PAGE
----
Boots, Birds, and Binocs... Peru 2011
Today we began to delve into the issue of indigenous rights, and what an issue that is indeed. We read an excerpt from Terborgh's Requiem for Nature, and contrasted with an excerpt from Dowie's  Conservation Refugees. I must say, Terborgh had had few pretensions to the realization of his solution, but rather mused about what he thought the best way to ensure the biodiversity of Manu against the growing threat of increasing human populations within the park.  He views the issue as a zero-sum game, perhaps correctly if much of history has anything to tell us, and he ultimately places the well being of multiple species about that of a few individuals of a particular one.

 Dowie fiercely retorts, to the point of stretching Terborgh's words, and implying things that Terbourgh quite clearly had disclaimed in the framing of his solution. To be honest, I think Dowie's response'was incredibley heavy handed, especially in contrast to Terborgh's circumlocutions of exculpability. For Dowie to jump to the conclusion that Terborgh had very explicitly cautioned against reeked of poor journalism. I suppose such things are to be expected in such ideological debates. 

Our first day in Peru was quite the dramatic start to one of the memorable months of my life.  It established the fast pace of travel and activity that we would follow for the next few weeks. 

The day began with what would become a typical breakfast: bread and tea.  We then met three individuals who were doing a rain gauge installation project and would be traveling with us for the first part of the trip: Duke University Professor Dr. Ana Barros, Duke University graduate student Jessica Erlingis, and Rice University undergraduate student Roni Meryl.  It was great to have their added company, input, and expertise.

After the packed bus ride from the airport to the hostel the previous night, where our bags had been stacked floor-to-ceiling in the aisle, we were not expecting much from bus rides to come.  We were blown away when we boarded our bus, an air conditioned giant that even had a bathroom (quite the adventure while the bus was in motion).  We embarked on the first of many bus rides that would consistently be a few hours longer than Dr. Silman's estimates. 

Driving away from Lima, the aridity of the landscape was striking.  We were driving through a desert that bordered the Pacific Ocean, quite the contrast.  The readings, as well as my past experience in Ecuador, had taught me that this was because the upwelling actions of the Humboldt Current, which bless the ocean with exceptional productivity while cursing the coast with some of the driest conditions on earth.  These climatic conditions created a landscape in which a unique culture arose, one that depended not on agriculture, but on fisheries.

We stopped at Cerro Azul, an archaeological site that was excavated in the 1980s.  The research done at this sight showed that economic specialization between fishing villages and farming villages existed before the Inca conquest of A.D. 1470.  Cerro Azul was one such fishing village, trading anchovies and sardines for agricultural products from inland.  Sites like this are important because they go against the common theory that agriculture is necessary for civilizations to arise.  Perhaps the Peruvian coast offers an exception; with its extremely productive fisheries, complex, socially stratified societies seem to have emerged without cultivating the land at all.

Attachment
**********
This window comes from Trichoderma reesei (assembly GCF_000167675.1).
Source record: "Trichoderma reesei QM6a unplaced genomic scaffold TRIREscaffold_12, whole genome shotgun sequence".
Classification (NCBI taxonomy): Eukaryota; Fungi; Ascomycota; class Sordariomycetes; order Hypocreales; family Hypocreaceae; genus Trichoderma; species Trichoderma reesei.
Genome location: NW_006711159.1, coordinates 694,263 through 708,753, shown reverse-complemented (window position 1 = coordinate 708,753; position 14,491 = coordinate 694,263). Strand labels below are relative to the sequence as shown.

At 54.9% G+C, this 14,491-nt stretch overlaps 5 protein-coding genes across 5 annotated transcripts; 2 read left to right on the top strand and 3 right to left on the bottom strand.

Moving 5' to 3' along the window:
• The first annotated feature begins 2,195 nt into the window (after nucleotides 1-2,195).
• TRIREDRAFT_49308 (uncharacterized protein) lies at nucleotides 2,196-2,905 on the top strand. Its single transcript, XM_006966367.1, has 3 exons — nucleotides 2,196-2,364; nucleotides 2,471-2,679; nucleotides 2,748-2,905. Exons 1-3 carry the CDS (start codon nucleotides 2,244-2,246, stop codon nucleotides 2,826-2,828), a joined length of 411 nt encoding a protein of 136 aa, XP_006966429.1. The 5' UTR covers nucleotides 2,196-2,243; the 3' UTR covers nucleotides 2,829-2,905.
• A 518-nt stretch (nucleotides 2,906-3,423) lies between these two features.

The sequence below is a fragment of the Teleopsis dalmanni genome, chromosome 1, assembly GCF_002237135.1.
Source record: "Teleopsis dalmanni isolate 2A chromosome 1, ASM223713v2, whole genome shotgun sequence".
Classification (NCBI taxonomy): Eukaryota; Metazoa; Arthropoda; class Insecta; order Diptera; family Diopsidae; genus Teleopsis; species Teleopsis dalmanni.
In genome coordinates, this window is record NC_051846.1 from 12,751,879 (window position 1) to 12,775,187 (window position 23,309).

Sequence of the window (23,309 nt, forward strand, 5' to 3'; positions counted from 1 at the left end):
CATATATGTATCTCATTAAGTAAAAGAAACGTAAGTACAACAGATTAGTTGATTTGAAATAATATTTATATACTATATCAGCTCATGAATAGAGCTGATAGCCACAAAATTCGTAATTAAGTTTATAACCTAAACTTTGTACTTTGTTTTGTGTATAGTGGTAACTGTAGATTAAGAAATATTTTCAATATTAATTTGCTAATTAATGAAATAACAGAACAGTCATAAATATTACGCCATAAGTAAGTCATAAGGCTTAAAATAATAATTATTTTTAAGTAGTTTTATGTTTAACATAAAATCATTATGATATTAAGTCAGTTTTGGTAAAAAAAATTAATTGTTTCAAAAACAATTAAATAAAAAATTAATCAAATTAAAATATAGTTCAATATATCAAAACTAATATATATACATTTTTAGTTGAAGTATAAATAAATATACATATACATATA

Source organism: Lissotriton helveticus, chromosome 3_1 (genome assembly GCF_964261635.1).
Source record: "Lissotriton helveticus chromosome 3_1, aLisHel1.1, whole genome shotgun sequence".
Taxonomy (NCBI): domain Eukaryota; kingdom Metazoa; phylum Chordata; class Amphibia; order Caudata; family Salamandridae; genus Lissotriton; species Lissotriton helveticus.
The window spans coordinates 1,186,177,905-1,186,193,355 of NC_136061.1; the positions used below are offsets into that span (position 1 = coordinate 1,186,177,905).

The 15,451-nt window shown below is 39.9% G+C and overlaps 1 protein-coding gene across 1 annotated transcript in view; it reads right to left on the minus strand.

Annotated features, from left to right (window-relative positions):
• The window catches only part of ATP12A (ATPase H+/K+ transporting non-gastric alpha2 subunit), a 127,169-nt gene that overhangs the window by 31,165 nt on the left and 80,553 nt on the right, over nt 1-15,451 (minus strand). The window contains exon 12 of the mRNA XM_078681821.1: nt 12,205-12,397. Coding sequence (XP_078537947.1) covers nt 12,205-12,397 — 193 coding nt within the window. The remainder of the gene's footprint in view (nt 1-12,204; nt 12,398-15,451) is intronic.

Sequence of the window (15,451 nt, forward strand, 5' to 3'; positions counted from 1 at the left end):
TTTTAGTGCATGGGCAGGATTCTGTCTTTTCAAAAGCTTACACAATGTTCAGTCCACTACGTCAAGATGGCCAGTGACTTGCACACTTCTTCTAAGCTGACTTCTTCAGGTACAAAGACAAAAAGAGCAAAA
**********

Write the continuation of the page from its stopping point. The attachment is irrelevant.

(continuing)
It was amazing to see Cerro Azul in person after reading about it in an article from the journal Anthropology.  It seemed that since the study, the site has been pretty much ignored.  Aimlessly meandering through foundations of ancient buildings, picking up perfectly preserved cotton fishing nets from the sand, and even touching a pot that some members of our group unearthed, it felt like we must have been breaking some sort of law.  Cerro Azul, like many other archaeological sites in Latin America, has not been studied to the extent that old world archaeological sites have been, a disparity that I think is a terrible shame.  After diseases wiped out massive numbers of indigenous peoples during European conquest, much of Latin America's history was lost.  This history, since it is incomplete, has often been considered inferior to cultures that have better documented histories.  But just because the history is not well known does not mean it is not every bit as great or as important.  Much of the evidence needed can be found in archaeological sites like Cerro Azul, waiting for interested people to study it and give it the attention it deserves.

After Cerro Azul, we drove to Paracas, where we settled into our new hostel and enjoyed some ocean views before leaving for our first real birding expedition.  We drove to the beach at Pisco, a city that was destroyed in a 2007 earthquake and still has a lot of rebuilding to do.  Among the birds we saw were the cinnamon teal, the black oyster catcher, the American oyster catcher, the Inka turn, the Peruvian booby, the Peruvian pelican, the snowy plover, the black-necked stilt (my personal favorite of the day), the great egret, and the snowy egret.

For dinner, our first real meal of the day after having a "lunch" of fruit on the bus, we had seafood at a restaurant right on the bay.  My soup had an entire, intact crab, which proved almost impossible to consume but provided some laughs for the group.  We all got a free Pisco Sour, a sour concoction with frothy egg white on top.  Needless to say most of us were not immediate fans of the drink.  Then it was off to bed to get some much needed rest before waking up for an equally eventful second day.

-Emily Bachman